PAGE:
(ii) not published or copied without an order of the House.
5. (a) Where any member of the House, by communication in writing to the Clerk, disputes the validity of a claim of privilege in relation to a particular document, the Clerk is authorised to release the disputed document to an independent legal arbiter, for evaluation and report within 5 days as to the validity of the claim.
(b) The independent legal arbiter is to be appointed by the President and must be a Queen's Counsel, a Senior Counsel or a retired Supreme Court Judge.
(c) A report from the independent legal arbiter is to be lodged with the Clerk of the House, and:
(i) made available only to members of the Legislative Council,
(ii) not published or copied without an order of the House.
Mr Jones made his final speech to the Legislative Council as part of the Adjournment Debate on 10 December, 2002. He is not seeking re-election at the next election, and there is a tradition of allowing retiring Members to make a farewell speech. Another tradition is that such speeches are essentially non-political and give the Member a chance to reminisce and to thank staff, colleagues and other Members for the assistance and companionship shown over the years. The extent of any politicking is usually limited to retiring members of the Opposition saying how they regret not being able to join their colleagues on the Government benches after the voters come to their senses at the coming election, and Government members wondering who they will talk to next year after the inevitable decimation of the Opposition parties by the voters. Mr Jones chose to break with tradition and make a political speech, settling some old scores and having a final attack on public servants and other people before he loses the protection of parliamentary privilege. The following is an extract of his speech. I have only quoted the parts relevant to this matter, but you can read the entire speech here. (207Kb .pdf file)
Another bureaucracy needing urgent reform is the Department of Health which would be more aptly named the "Department of Ill Health". The department's latest blunder is breathtaking in its implications. It has set up the Health Claims and Consumer Protection Committee under the chairmanship of Professor Dwyer, of all people.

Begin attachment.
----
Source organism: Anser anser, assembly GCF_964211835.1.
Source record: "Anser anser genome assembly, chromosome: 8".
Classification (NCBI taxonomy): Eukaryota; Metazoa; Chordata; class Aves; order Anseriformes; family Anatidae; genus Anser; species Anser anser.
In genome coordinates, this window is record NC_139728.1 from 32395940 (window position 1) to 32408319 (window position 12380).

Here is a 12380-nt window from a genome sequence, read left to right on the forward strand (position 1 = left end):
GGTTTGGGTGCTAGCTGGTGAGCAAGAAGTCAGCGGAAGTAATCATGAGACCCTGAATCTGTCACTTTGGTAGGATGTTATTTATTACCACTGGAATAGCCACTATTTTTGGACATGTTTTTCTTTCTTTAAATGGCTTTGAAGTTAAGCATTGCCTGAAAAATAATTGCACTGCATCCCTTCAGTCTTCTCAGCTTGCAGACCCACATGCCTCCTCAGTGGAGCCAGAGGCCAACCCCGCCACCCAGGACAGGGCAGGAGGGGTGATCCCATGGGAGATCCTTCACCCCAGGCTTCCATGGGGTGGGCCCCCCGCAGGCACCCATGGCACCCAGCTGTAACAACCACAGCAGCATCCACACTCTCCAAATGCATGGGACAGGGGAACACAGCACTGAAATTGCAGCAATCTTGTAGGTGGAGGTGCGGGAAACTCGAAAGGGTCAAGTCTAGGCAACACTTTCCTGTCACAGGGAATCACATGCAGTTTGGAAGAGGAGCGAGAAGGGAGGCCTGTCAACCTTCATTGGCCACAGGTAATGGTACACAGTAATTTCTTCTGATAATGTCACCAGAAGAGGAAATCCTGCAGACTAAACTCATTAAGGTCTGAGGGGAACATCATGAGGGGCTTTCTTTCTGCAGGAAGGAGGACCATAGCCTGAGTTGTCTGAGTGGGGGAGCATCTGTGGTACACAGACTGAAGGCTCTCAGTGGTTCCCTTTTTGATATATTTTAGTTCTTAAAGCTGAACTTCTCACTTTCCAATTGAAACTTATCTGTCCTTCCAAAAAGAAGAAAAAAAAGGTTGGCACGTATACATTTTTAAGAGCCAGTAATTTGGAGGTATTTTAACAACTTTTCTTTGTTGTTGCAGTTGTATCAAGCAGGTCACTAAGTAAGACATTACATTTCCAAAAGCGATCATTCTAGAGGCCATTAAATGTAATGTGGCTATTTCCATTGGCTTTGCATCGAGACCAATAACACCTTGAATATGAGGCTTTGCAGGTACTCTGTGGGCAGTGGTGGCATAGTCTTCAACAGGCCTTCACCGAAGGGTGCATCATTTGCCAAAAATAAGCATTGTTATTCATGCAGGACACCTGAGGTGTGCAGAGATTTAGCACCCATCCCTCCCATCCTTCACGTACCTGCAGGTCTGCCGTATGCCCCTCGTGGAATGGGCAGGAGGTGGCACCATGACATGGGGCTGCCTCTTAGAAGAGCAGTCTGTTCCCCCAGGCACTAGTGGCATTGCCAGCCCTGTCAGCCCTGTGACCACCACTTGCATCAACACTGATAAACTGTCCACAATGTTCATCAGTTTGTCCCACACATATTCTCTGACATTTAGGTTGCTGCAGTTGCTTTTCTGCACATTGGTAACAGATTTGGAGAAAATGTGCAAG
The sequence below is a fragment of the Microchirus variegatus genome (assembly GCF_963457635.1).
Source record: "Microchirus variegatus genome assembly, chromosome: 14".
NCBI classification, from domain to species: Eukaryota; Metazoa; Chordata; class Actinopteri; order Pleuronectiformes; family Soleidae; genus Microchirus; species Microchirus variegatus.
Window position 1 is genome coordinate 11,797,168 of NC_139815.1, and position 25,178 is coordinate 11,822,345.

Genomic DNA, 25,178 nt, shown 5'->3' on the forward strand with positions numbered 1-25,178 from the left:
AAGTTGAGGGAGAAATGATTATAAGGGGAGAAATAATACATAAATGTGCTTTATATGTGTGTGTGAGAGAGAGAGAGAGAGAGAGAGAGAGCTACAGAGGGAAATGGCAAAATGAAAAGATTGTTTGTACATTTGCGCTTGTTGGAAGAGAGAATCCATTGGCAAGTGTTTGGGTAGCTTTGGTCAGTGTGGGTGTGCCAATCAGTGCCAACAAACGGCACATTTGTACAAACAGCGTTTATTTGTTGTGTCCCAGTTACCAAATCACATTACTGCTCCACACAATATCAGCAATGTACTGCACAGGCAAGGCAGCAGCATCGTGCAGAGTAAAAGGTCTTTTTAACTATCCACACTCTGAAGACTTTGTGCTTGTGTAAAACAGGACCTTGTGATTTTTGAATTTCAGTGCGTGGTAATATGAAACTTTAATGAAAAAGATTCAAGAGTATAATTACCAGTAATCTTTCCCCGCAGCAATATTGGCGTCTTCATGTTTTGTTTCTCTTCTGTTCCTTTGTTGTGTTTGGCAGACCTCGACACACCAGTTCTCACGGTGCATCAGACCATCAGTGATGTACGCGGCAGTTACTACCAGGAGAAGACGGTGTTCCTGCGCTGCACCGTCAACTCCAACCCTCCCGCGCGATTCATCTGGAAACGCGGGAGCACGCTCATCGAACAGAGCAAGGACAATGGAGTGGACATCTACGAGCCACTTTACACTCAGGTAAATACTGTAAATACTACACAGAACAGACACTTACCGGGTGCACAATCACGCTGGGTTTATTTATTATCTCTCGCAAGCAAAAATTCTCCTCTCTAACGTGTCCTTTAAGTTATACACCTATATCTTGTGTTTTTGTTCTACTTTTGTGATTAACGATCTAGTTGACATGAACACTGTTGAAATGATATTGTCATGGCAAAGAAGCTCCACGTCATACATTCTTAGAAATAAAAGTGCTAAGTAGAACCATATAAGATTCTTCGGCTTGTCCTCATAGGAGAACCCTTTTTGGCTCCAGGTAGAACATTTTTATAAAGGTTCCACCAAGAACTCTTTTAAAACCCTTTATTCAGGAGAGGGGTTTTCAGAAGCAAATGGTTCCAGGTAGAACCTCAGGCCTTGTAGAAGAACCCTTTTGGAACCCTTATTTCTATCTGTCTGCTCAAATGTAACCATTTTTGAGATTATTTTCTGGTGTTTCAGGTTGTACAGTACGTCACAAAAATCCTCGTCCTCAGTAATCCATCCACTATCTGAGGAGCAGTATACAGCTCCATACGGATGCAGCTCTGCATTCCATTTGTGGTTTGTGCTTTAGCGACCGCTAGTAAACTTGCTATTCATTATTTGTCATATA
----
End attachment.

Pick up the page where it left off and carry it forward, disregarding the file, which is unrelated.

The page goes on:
Professor Dwyer has been bluntly outspoken in his attacks on all aspects of complementary health care. His bias is so evident that it is extraordinarily inappropriate to have him chair what can only be termed a witch-hunt. He has roundly condemned traditional Chinese medicine. Traditional Chinese medicine is at least 5,000 years old. The words doctor [yi] and medicine [yao] appear in the written Chinese language at about 2500 BC. Emperor Shen Nong—3494 BC—is accredited with being the first herbal doctor. The Yellow Emperor's Internal Classic or Huang Di Nei Jing, which was written between 200 and 300 BC, included the first explanations of the pathological concept, diagnostic method and treatment strategy.
If Traditional Chinese Medicine only makes claims which can be shown to be true, then it is not in danger from the committee. If, however, its claims are fanciful or outrageous, then it is difficult to see why anyone would want its use to continue.
This 5,000-year-old healing art has been based on empirical data accumulated over millennia at a time when Europeans were walking around naked painted with woad and hitting each other over the heads with the leg bones of mammoths. Chinese materia medica today is the most advanced natural pharmacopoeia in the world in terms of natural substances having medicinal value, whether of plant, mineral or animal origin. Some 5,767 medicinal entries are registered and studied in the three-volume encyclopedia Zhong Ya Zidian published by the Shanghai People's Press.
Acupuncture, which is also under attack, may well have been in place for 10,000 years as acupuncture tools have been found dating to that period. Whilst Professor Dwyer may rubbish acupuncture, the World Health Organisation recognises over 40 conditions that benefit from acupuncture. The Yellow Emperor's Internal Classic is the earliest book describing acupuncture as we know it today. I have benefited from acupuncture, as no doubt have other members of this House.
If acupuncture only makes claims which can be shown to be true, then it is not in danger from the committee. If, however, its claims are fanciful or outrageous, then it is difficult to see why anyone would want its use to continue.